Hippies carrying pillows file into Paddington Uniting Church. An events company called My Heart Space is producing the evening and a guy in a company tee welcomes us. On a table dressed with pink candles and oil burners is a sign instructing us to ‘LIVE every moment’ and ‘LAUGH every day’. There’s a lesson about LOVE too, but a large pink heart obscures it.
None of Ben Lee’s support acts have begun, but already the church is full and people’s hearts fuller. Benevolent faces beam above spines that are Yoga-trained straight. Behind me a couple is just being: eyes closed, faint smiles, fingers lightly touching – the man wearing a round batik hat I haven’t seen this side of ’96. Nearby a guy waits in child’s pose, his girlfriend’s hand resting supportively across his coccyx. I hear a moist, spraying sound behind me, followed by an earthy aroma.
Israeli-born opening act Nadav Kahn sits cross-legged on stage. “This is a Hebrew prayer about listening to and hopefully connecting with the greater unity in this universe.” Some young women in the front row begin to sway in appreciation and, after Khan’s perfectly enunciated prayer-slash-chant, everyone knows instinctively not to clap.
I’ve been to several gigs here. Most attended by the usual gig-going suspects wafting about uncomfortably looking for a pew, trying to mask their misery that the bar only serves chai. While the church is a wonderful space to showcase the hushed nuance of musicians like Grand Salvo and Joe McKee, it has never felt quite right. But hemp hats off to My Heart Space, because tonight it does.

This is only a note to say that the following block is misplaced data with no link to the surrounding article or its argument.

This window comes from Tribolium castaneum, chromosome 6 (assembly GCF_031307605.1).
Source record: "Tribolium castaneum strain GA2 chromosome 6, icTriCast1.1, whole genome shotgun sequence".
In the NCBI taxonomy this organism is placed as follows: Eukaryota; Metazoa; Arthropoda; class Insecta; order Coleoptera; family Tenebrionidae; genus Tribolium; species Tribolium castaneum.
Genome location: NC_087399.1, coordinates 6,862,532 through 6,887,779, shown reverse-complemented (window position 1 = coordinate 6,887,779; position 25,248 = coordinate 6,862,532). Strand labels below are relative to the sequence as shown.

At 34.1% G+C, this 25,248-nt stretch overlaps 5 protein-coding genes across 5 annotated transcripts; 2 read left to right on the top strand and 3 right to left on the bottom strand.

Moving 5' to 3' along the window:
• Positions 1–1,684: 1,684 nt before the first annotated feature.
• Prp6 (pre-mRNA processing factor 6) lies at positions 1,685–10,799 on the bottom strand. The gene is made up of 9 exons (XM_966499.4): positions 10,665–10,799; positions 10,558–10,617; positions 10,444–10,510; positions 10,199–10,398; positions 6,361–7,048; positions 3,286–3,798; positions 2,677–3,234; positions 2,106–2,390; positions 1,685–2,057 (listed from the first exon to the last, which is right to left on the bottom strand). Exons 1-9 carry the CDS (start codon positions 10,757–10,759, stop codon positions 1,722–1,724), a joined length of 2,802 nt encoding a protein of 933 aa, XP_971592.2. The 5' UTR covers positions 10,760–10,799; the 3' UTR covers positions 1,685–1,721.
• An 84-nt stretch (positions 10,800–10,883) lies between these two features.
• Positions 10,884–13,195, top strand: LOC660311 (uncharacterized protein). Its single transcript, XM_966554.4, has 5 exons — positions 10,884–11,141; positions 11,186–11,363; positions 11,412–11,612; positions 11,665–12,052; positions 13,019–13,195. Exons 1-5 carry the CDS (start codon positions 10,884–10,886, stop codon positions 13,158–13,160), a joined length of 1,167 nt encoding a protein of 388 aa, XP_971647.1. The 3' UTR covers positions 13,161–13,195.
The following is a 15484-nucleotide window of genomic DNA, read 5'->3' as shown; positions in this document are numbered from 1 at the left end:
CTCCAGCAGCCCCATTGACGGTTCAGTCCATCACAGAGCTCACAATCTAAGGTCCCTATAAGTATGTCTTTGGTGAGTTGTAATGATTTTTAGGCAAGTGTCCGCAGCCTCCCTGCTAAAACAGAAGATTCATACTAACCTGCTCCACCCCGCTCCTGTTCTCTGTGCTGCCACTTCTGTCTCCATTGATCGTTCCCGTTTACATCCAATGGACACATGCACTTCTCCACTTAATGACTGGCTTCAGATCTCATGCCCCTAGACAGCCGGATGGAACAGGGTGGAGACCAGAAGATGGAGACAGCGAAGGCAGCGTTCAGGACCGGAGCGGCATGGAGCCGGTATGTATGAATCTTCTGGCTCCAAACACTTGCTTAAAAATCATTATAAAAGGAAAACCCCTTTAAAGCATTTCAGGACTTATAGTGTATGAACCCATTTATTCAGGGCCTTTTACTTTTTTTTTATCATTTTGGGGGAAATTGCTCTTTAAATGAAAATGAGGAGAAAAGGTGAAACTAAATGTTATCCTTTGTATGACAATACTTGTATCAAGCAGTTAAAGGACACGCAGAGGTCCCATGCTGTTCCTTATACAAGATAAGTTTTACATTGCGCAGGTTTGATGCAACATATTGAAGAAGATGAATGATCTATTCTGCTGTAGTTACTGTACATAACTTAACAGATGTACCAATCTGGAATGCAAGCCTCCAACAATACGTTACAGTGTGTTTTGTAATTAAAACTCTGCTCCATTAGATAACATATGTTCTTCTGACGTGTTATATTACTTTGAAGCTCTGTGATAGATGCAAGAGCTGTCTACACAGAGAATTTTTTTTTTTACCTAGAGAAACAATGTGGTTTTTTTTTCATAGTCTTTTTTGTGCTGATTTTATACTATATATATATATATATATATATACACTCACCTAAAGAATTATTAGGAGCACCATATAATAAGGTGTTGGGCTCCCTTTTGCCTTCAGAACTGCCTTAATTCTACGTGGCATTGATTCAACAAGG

The crowd occupies the church in just the way a church should be occupied: they are a flock, as one.
Avasa & Matty Love are next, a zenned-out, loved-up LA duo who strum guitar, tentatively, while chanting and harmonising. Their “friend, sister and yoga teacher,” Ciela Ruiz Naupari, joins them for a song that’s for “for the mama inside us all.” They smile a lot – and those smiles are LA-white and beautiful – but beneath the teeth they seem deadly serious.
I make my way to the bar, colonised for the evening by a gluten-free wholefoods caterer. On the way there, a My Heart Space employee asks me to duck the projector so Ben Lee’s cover art can maintain its steady glow above the altar. We’re not talking a slight craning of the neck – the projector is about armpit high (or limbo high for the more supple among us), but he asks so agreeably that I duck, agreeably, too. In fact, the air of agreeability is so pervasive I almost forget to pay for my punch.
At the bar, an array of nourishing-looking morsels are arranged, squatly, on plates. There’s no chai so I ask what brew is being ladled. “Kombucha punch,” the girl says. Confused silence. “It’s a probiotic drink,” she urges. “Good for your gut.”
Appleonia is the stage name for Jessica Chapnik Kahn (better known to some as Sam from Home & Away). She’s the wife of Nadav Kahn and the co-writer on Lee’s new album. Whip thin, looking like a cross between Regina Spector and Fiona Apple and backed by sparse electric guitar, she uses her powerful pipes to sing about “the wolves of karma howling.”
Her confidence far eclipses her talent, but somewhere in the orbit back to us she becomes oddly mesmerising.
Appleonia tells us she’s working on a new project called The Shattering. “When you name something The Shattering, you start to shatter yourself,” she elaborates. “This song is called The Shattering.” The song’s chorus goes something like “When you call I’ll be shattering for you/When we fall I’ll be shattering for you.” So much shattering! I can’t look away.
Appleonia also tells us she’s reading a book called The Lost Bible. “It’s about symbols, like the crucifix and the manger, and where those symbols are in your body.” A sea of perplexed faces stares pleasantly and patiently back at her. “As in, where is the manger in your body? Where is the crucifix in your body? It’s pretty radical and revolutionary. This song is right out of that.” As if to prove the song is, indeed, “right out of” the book, Appleonia picks up the tome and begins singing straight from its pages. I’m reminded of the Spicks and Specks game in which Myf, Alan or a guest sings from the pages of some random book, though Appleonia’s version is funnier.